They do however have some amazing songs in the back catalogue, and although opener ‘Do You Wanna’ was not IMO loud enough, other tracks like ‘Michael’, ‘Ulysses’ and ‘Matinee’ had the audience rapt, and of course ‘Take Me Out’ had everyone jumping. They ended with ‘This Fire’ and yes it sounded great, just amazing how an “art-rock” combo founded on Gang of Four riffs can attract such a large crowd, some of whom would normally call them a bunch of weird poofters – or have things changed? Fair play to them, it was a good set.
Chvrches were up next, and played a 13-song set comprised of 5 from their debut, 3 from ‘Bones’ and 5 from new album ‘Love is Dead’. After seeing their Hydro gig in 2016 BM concluded they were indeed stadium rock monsters, and this show was a further progression. The sound was louder, far louder than Franz, and the ban d were confident enough for some onstage banter (Dixons and paper tissues were the main subjects). In between this, they thoroughly rammed home their electro vs emo sound, battering the audience with BM’s favourites ‘Bury It’, ‘The Mother We Share’ and ‘Clearest Blue’. To be honest BM is not convinced about the new tracks, they are quite good but not if they match up, give it some time…. For logistical reasons (like needing fed) BM did not see the whole set, but it was pretty darn good, shouldn’t really mention Lauren’s mid-Atlantic accent, the price of fame…
So here we go with The Killers – just to mention first off that BM last saw them at TiTP and didn’t like it, liked the first half of first album ‘Hot Fuss’, and three tracks from second album ‘Sam’s Town’ and since then, well, meh.
Anyway, this was a proper show, first thing to notice was Brandon Flowers’ smile, up on the screens but even from far away, he is a star, charismatic like few people are, and Glasgow love this, the reaction from the audience is almost unprecedented for such a large scale show, at least not the kind of shows BM usually attends…
Opener “The Man” (from new album ‘Wonderful Wonderful’, had to look that up!) sounds more like The Bee Gees, with its high choruses and funk riffs, but then we get right down to it with “a belter”, as Brandon introduces it – the mighty ‘Somebody Told Me’, which way back then got us all exited, mixing The Psychedelic Furs and New Order/Cure tropes and in melding all that, brought it back to the UK, and paid it a compliment – the Green goes mental….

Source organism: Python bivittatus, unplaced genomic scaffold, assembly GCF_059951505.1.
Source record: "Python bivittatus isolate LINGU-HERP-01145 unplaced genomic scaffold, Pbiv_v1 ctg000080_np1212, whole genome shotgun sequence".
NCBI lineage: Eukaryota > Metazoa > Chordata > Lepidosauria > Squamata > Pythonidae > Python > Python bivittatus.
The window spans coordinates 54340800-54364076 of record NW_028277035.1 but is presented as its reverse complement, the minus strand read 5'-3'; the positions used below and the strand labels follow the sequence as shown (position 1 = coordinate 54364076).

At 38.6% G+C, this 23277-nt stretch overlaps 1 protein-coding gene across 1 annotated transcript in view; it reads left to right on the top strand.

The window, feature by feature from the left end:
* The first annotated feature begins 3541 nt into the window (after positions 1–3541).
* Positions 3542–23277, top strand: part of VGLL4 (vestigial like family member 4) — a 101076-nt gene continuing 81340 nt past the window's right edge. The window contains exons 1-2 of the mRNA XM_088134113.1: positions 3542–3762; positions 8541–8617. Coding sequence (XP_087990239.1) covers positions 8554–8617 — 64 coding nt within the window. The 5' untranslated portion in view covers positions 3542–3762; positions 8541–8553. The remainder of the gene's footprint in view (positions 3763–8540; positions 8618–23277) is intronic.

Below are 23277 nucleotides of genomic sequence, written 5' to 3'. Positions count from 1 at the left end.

After that it didn’t really matter what they played, the whole audience was enthralled and BM can forget any music snobbery, especially when they checked The Waterboys’ ‘Whole of the Moon’ (“best song I never wrote”, said Brandon) and even a snippet of the Travis song they covered for their first open mic song, well obviously they were going to win everyone over. There was also mention of the King Tut’s midnight show (sold out, don’t ask) that night, no BM review of that, I’m afraid.
And they got a guy from the crowd up to drum on ‘For Reasons Unknown’, and he was pretty good – all these things play so well and contributed to a very memorable night’s entertainment – there were a couple of duffer tracks but the encore of ‘The Calling’ (strongest track from the new album), biggest hit (‘Human’), still a ridiculous lyric after all these years but the crowd loved it, then the ultimate kiss-off of ‘Mr Brightside’, still a slicing shard of retro-80s sparkle which means so many different things to different people – love song, or hate song? It is a modern classic and this is what we went away with tonight, as the unusually balmy night at the Green finally turned dark.